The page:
This parameter considers the grammatical features for which the verb can show agreement with the patient (P, object of a transitive verb). Agreement of the verb with the patient is known as objective conjugation or object-dependent conjugation. Example sentences should be considered in which the patient appears as a noun or pronoun.
NoPatM: Transitive verbs do not show agreement with the patient.
Pat: The conjugation of transitive verbs indicates only that they have an explicit or implicit patient (i.e., the verb is not intransitive or medial).
PatP: Transitive verbs show person agreement with the patient.
PatNum: Transitive verbs show agreement with the patient in terms of number (e.g., singular, plural).
PatDet: Transitive verbs show agreement with the patient in terms of definiteness.
PatSem: Transitive verbs show agreement with the patient in terms of some semantic feature.
PatClass: Transitive verbs show agreement with the patient in terms of grammatical class or gender.
PatElse: Transitive verbs show agreement with the patient in terms of some other (or uncleared) grammatical criterion.
When a language displays more than one type, multiple values can be listed. If one type is dominant, a slash (/) can separate the two values, with the dominant value appearing first; if neither is dominant, they are listed with an ampersand (&) separating the two. Simultaneous use of multiple types is listed with a plus sign (+) between the values. (For example, if the verb shows agreement with the patient in terms of both definiteness and person, the parameter value of the language would be PatDet+PatP.) In some cases, a given type of marking depends on some other feature of the patient; this is expressed through the use of square brackets, with the prerequisite enclosed in the brackets. (For example, PatNum[PatDet] describes a language that only shows agreement with the patient in terms of number if the patient is definite.)
 This does not necessarily mean that the criteria for objective conjugation are exhaustively met. For example, a language may mark the grammatical gender of the patient on the verb, but only if the patient is animate or definite. Such cases are marked with the use of square brackets; the value PatDet[PatClass], for example, indicates that the verb shows agreement with the patient in terms of definiteness, but only if the latter belongs to a specific class (for example, a given grammatical gender). All such cases should be detailed in the commentary.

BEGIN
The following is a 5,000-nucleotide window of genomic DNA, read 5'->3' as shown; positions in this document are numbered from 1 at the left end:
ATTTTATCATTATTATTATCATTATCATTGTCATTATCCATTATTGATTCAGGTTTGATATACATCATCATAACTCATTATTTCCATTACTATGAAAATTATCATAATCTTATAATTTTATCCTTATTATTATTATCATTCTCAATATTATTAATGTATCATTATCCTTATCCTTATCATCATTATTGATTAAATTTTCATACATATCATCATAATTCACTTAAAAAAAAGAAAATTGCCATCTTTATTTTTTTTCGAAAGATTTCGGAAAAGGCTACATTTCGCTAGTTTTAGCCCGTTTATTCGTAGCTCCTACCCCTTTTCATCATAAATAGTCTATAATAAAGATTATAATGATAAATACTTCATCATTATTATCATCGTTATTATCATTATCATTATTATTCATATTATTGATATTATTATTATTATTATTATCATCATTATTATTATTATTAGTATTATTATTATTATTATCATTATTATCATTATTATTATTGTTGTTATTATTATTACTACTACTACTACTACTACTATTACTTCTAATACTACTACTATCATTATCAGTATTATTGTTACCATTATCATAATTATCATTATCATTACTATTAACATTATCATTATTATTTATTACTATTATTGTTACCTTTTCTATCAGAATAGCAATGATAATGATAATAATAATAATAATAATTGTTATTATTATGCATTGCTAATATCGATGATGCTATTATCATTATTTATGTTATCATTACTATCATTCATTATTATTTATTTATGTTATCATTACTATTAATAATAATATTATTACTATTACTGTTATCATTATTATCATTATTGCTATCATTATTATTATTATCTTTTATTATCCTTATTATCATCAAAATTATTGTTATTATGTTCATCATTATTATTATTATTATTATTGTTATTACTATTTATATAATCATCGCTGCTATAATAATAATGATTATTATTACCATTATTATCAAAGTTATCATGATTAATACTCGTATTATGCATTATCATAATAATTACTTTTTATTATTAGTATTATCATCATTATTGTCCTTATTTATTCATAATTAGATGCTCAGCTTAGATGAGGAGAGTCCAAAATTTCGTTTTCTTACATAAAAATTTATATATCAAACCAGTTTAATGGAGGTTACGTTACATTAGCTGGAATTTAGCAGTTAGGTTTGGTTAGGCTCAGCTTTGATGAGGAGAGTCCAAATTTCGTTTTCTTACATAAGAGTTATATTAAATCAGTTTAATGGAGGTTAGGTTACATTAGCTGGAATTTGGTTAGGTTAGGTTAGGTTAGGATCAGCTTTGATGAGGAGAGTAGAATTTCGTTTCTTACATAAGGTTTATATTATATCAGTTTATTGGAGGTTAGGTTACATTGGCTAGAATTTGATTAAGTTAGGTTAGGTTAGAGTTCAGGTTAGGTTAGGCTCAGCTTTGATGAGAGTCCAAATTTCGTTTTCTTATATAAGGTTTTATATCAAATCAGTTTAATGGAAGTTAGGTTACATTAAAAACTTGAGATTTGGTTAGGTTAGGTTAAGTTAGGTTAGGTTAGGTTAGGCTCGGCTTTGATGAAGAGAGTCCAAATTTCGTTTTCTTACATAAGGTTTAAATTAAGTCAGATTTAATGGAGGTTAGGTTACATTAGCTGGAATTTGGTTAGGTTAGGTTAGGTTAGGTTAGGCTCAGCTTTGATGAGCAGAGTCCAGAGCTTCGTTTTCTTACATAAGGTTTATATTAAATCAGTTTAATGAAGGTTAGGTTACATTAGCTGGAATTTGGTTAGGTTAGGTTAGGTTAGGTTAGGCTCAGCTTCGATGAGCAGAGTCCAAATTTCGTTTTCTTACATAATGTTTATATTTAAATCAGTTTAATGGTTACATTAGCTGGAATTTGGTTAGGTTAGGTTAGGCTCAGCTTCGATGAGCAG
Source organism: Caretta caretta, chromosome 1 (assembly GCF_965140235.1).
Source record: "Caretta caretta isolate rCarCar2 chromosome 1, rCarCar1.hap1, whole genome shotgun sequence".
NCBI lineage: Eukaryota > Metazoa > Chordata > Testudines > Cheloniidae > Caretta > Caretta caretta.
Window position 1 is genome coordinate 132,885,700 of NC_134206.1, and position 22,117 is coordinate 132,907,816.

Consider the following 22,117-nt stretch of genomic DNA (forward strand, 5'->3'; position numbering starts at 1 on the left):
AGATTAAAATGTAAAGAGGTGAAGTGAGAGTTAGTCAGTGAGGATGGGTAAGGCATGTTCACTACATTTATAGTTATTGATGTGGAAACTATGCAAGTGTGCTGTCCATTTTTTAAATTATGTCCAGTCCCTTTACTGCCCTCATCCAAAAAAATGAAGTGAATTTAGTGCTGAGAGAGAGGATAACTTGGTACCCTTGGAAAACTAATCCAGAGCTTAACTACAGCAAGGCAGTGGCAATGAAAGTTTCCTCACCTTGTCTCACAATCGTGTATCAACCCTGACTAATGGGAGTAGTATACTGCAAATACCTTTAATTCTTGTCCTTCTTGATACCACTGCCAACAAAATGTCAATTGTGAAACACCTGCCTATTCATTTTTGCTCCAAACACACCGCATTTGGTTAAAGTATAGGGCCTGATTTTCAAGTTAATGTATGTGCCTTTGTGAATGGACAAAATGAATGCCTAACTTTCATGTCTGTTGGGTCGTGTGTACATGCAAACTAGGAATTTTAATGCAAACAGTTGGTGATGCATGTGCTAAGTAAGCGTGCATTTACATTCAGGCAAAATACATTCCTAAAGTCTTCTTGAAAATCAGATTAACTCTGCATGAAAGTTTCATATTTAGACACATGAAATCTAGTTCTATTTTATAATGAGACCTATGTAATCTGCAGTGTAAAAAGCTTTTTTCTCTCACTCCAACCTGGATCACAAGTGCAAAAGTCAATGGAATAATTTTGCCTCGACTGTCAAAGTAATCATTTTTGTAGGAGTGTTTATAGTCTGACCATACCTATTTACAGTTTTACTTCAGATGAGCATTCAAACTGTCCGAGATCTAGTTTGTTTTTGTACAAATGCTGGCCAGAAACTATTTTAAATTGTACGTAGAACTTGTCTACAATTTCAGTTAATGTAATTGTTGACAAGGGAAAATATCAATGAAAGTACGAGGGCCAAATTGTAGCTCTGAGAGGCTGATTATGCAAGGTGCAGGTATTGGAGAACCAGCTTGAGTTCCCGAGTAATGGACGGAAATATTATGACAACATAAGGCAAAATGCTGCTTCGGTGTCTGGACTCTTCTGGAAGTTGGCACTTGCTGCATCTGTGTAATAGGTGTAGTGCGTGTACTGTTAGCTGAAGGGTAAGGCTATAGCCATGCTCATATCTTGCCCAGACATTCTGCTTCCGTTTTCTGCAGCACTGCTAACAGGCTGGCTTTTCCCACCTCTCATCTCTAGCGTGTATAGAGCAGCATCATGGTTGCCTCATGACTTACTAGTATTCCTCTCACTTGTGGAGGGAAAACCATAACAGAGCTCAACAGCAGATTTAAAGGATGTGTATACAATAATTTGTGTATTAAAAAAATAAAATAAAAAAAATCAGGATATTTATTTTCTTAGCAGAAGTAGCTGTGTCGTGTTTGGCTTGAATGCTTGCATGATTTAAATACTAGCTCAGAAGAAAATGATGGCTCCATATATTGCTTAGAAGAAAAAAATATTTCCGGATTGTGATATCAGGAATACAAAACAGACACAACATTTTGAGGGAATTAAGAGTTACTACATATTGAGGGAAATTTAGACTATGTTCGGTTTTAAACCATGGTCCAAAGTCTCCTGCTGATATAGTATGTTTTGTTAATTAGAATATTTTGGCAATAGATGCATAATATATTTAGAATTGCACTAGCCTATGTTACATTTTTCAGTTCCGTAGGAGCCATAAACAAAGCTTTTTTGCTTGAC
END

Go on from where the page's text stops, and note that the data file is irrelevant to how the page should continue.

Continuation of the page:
If this value applies, the value for the parameter Order of person markers on the verb must be NoPM or NoP, and the value for the parameter Person marking of the patient on the verb must be NoPatPM.
 Although any other form of verbal agreement with the patient also indicates by default that the verb is not intransitive or medial, languages of the Pat type are distinct in that they do not show agreement with any further grammatical features of the patient.
 Number agreement and person agreement can only be analyzed separately if the language uses an analytic strategy to mark these features. In such languages, person and number are marked with distinct morphemes (for example, the second-person plural pronoun can be divided into a morpheme indicating ‘you’ and a morpheme indicating ‘plural’). Otherwise, only person agreement should be identified.
 This type can be identified by examining sentences in which the patient appears as a noun.
 This includes the animacy hierarchy.
 This criterion should be detailed in the commentary. This parameter refers strictly to grammatical criteria, not pragmatic factors affecting the use of objective conjugation. The latter do not constitute a typological distinction.